Monday, April 28, 2014

Branding Education

What if we were serious about treating education like a business?

I recently finished an advance copy of What Great Brands Do by Denise Lee Yohn. It is a book that has absolutely nothing to do with education. Instead, Yohn looks at how brands from Kodak to Nike fail or succeed, and how building a brand leads to a higher level of real success.

Yohn has been around through several decades of corporate work from Frito-Lay through the rescue work of Sony. She is a business uber-expert. So let's see what happens if we measure the Education Reform Brand with the yardsticks delievered in her book. Yohn presents seven brand-building principles, and it takes her a whole book to do it, so I'll be grossly over-simplifying here. So what else is new.

Great Brands Start Inside

This chapter was the one that immediately made me think of education reform. She is loaded with great pull quotes.

It's always easier to change what you say about your company than it is to actually change your company.

Or this quote she passes on from Sam Palmisano at IBM:

When your business is primarily based on knowledge, [then] people-- rather than products-- become your brand.

Yohn tells the story of IBM's reboot to underline the need to build a brand that grows from the inside, that is an outgrowth of the culture of the people who do the work of the company. She shows a process in which the company starts by finding out what their culture is (not insisting on what they think it is, or should be) and then generating a new culture by starting with employees as the foundational building blocks.

In other words, brand building can't be done as a top-down imposition with an eye on the customer experience and making that customer experience reflect the values.

In the case of the Reformy Status Quo, we already know how much the people on the inside have been involved in creating the brand culture-- not at all. But this view also shows how the brand fails. No matter what Reformsters say about their brand, the customer experience of students is high stakes standardized testing and the preparation for it.

We can see this in the tenor of the current push back. For most of the customers of Reformy Status Quo, the Test is the ultimate expression of what the whole brand is about.

Yohn quotes Jim Collins: "The great companies are internally driven, externally aware." Ed Reform has been deaf to the voices of teachers inside the system, and blind to the results for students outside of it.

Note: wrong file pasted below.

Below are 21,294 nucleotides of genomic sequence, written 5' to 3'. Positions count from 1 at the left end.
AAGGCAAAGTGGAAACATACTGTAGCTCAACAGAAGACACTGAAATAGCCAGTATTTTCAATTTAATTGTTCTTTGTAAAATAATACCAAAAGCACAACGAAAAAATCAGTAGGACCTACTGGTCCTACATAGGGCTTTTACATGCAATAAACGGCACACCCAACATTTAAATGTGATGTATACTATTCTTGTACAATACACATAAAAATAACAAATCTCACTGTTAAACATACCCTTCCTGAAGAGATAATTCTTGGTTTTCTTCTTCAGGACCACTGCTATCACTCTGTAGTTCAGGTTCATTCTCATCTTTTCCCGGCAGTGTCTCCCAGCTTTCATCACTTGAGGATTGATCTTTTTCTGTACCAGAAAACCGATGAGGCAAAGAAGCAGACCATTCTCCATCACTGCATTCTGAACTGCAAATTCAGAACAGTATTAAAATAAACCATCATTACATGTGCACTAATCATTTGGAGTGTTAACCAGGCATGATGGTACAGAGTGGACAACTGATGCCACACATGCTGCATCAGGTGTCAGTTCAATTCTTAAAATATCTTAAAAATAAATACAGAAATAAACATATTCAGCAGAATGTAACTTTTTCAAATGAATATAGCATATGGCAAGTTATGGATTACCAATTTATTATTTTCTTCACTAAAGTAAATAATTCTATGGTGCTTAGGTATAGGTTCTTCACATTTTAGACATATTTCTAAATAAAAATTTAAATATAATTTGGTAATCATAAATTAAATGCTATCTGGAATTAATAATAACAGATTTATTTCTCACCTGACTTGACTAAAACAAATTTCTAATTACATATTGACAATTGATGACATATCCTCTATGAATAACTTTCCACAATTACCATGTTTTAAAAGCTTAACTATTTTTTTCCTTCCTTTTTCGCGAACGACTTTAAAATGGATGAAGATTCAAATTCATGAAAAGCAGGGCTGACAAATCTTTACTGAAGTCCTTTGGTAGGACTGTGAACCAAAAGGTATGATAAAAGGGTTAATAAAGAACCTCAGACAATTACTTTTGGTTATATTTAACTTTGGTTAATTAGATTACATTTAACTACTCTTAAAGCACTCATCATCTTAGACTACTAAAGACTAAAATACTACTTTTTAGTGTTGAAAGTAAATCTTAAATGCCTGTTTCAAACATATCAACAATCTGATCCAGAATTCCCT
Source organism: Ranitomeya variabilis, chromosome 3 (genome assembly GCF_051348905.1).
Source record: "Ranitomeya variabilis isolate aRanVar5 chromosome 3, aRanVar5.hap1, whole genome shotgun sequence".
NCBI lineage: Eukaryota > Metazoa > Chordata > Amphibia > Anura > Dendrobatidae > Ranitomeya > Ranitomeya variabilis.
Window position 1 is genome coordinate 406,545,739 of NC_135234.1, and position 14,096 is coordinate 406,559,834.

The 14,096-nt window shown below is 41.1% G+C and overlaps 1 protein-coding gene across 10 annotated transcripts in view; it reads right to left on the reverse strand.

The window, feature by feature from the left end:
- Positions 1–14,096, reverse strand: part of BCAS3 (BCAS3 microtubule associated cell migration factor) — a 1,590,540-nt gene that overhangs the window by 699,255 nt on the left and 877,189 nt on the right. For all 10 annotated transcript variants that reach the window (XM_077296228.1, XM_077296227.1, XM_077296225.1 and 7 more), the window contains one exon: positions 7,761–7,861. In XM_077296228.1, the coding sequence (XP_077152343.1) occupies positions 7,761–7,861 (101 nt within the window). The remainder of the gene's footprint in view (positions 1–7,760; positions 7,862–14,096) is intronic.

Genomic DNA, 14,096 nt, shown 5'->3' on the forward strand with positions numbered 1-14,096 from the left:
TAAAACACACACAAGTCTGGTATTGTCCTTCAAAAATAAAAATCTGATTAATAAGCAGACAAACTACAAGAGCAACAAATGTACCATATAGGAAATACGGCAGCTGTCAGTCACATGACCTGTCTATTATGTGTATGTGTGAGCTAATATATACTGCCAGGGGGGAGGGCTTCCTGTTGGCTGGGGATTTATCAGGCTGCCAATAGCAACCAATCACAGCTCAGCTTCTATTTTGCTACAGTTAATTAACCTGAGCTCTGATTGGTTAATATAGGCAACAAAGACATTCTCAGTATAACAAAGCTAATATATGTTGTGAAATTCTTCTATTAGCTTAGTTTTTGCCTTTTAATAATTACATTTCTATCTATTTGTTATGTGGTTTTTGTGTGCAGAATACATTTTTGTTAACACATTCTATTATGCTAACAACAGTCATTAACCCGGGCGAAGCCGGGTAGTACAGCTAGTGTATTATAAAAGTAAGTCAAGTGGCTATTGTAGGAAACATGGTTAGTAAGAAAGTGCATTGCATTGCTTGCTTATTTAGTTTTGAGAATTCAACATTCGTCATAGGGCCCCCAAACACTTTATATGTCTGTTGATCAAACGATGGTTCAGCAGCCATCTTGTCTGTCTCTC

Great Brands Avoid Selling Products

Yohn opens with the story of Nike's momentous decision to scrap an ad campaign about how Nike started the fitness revolution and instead launched "Just Do It."

We humans are emotional creatures. We make our purchases based on how products make us feel. That's why great brands succeed by seeking intimate emotional connection with customers. Either the product satisfies and emotional need I have ("I want to feel healthy and successful") or it offers me access to a self-identity that I want to experience and express ("I'm an athlete").

Education should be able to lock into this-- we are all about helping students fulfill desires and express self-identity. But RSQ has deliberately rejected all of this.

We know what David Coleman has to say about what you feel and think ("Nobody gives a shit") and the whole RSQ movement has been like. We don't care about feelings, emotions-- we want data, meeting standards, hitting benchmarks. We want kids to show grit, not whine. Once I started thinking about this, I was struck by how completely RSQ has worked to strip all emotional language from discussion of education. How your child feels about going to school and getting an education is immaterial. Be college and career ready as a mechanical meeting of a standard requirement, not because it will allow you to realize hopes and dreams about yourself, to become the person you dream of being.

It's striking, the degree to which RSQ passed up the chance to make the debate all about hopes and dreams and aspirations and emotions. Instead, the message has been charts and data and, when feelings are mentioned, it's only to suggest that students should feel bad (and get rigor). In that context, one of Yohn's sub-headings really jumps out--

Emotions Trump Efficacy

Great brands are built on feelings, an emotional connection between the customer and the company. Not unlike the emotional connection that so many people feel for their local school, the emotional connection that so many Reformsters believe an obstacle rather than the point.

Great Brands Ignore Trends

If you follow trends, you are always behind. RSQ goes one step behinder by following trends that are already fading because they have failed. Vouchers, VAM, stack ranking, standardized testing-- all trends borrowed from the business world and all being dropped just as RSQ is setting them in cement.